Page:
A charming and ebullient print that’s part of Greeff’s “Country Manor Collection” of the 1960s, this piece, “Breton Stripe” 1966, # 53831 in the archive, originally made me think of the ubiquitous nautical Breton stripe shirts first made famous by Coco Chanel in the early 20th century. But this print isn’t a horizontal navy and white from the sailing world. So what could it be? Its own copyright aptly describes it as a, “columnar floral motif.” And in fact those motifs appear more Germanic folk in style than French seafaring. Still, it is likely connected to France and is an homage to (or extant designs were found within) the 15th century Breton Manor House in Brittany near St. Tugen’s Beach (former Gaul region). A great piece for creating a striking focal point in some interior or a small garment like a bag or the panel of a jacket. The colors would also work applied to a Christmas project.
FIBER: 54% linen and 46% cotton (reads as linen) with a heavier hand, light drape. Serigraph on fabric. Made in England.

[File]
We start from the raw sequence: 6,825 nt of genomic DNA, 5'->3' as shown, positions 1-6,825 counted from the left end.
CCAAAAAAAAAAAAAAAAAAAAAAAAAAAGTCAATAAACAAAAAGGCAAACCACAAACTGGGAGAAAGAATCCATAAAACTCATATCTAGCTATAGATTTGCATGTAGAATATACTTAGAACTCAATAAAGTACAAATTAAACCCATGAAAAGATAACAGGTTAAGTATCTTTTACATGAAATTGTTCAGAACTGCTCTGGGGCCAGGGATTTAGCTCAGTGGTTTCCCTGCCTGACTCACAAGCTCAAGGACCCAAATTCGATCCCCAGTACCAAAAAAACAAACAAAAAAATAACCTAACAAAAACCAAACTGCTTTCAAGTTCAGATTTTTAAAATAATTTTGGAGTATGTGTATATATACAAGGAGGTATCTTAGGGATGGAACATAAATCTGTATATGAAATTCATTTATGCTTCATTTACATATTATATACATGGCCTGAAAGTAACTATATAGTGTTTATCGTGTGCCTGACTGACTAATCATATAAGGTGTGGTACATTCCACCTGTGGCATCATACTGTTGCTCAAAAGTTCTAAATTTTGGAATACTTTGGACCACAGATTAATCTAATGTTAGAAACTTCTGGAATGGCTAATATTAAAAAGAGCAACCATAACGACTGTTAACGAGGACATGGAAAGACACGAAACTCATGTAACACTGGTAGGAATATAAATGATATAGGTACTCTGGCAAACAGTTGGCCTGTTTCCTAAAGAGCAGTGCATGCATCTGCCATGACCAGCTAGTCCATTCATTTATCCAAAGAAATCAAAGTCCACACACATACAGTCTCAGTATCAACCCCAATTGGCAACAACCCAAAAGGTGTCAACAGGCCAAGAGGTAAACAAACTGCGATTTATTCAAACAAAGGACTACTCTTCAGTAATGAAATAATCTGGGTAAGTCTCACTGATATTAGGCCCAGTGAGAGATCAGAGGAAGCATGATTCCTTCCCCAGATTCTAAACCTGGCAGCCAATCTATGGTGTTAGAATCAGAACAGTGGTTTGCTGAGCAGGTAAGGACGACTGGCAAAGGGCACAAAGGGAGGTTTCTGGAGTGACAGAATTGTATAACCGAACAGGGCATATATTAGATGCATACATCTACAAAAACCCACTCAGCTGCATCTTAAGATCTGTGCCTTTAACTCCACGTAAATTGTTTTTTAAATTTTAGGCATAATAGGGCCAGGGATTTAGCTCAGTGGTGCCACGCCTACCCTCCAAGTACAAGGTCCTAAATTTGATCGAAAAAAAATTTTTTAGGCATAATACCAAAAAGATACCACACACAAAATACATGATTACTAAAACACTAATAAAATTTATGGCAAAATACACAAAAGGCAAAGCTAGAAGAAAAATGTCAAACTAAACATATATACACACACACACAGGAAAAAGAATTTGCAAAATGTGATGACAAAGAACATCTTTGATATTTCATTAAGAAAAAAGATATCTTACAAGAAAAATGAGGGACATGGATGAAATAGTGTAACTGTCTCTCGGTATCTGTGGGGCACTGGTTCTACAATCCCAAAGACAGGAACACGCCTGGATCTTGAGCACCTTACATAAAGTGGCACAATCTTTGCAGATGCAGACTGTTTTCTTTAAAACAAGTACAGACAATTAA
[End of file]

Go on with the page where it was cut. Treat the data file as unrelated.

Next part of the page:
SIZE: 24″ wide + 1″ left selvedge x 42″ long.
COLOR: Greeff called it “olive and red” and that’s about right! The white is more a natural sort of off-white or cream. All the colors are vivid and the motif striking.
“…we have never looked upon ourselves as ‘dealers in textiles.’ We regard textiles simply as one means of artistic expression…” — Theodore Greeff, President, Greeff Fabrics, Inc.
MAKER: Greeff Fabrics, Inc was founded in the US by Theodore Greeff in 1933 to make a wide range of mostly traditional style interior fabrics and wallcoverings, grouped in collections, for high-end interior designers. Jackson’s book points to Marion Dorn, John Little, Dan Rasmassen, and Dagmar Wilson as key designers from the 1940s and after.